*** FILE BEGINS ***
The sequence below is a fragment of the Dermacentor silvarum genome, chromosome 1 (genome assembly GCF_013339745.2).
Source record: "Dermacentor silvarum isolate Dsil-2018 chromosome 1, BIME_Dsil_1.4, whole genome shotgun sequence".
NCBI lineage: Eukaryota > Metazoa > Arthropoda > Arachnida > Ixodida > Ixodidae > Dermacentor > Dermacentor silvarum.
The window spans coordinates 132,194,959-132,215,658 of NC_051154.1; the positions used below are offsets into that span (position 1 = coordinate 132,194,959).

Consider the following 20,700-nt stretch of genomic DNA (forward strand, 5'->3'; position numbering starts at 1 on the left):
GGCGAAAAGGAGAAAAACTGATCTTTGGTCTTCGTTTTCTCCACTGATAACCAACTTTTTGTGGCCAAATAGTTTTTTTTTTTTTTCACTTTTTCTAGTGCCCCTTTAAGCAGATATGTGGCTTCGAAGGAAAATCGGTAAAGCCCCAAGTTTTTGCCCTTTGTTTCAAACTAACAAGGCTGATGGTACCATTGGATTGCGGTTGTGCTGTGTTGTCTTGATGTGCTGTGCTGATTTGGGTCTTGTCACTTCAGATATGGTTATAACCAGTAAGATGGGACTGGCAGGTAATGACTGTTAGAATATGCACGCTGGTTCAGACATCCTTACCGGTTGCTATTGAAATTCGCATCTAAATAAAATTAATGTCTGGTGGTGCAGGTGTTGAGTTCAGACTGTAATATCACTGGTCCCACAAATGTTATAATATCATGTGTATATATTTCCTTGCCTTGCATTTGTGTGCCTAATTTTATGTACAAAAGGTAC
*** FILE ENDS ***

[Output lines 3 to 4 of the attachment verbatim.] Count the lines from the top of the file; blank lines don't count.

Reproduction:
NCBI lineage: Eukaryota > Metazoa > Arthropoda > Arachnida > Ixodida > Ixodidae > Dermacentor > Dermacentor silvarum.
The window spans coordinates 132,194,959-132,215,658 of NC_051154.1; the positions used below are offsets into that span (position 1 = coordinate 132,194,959).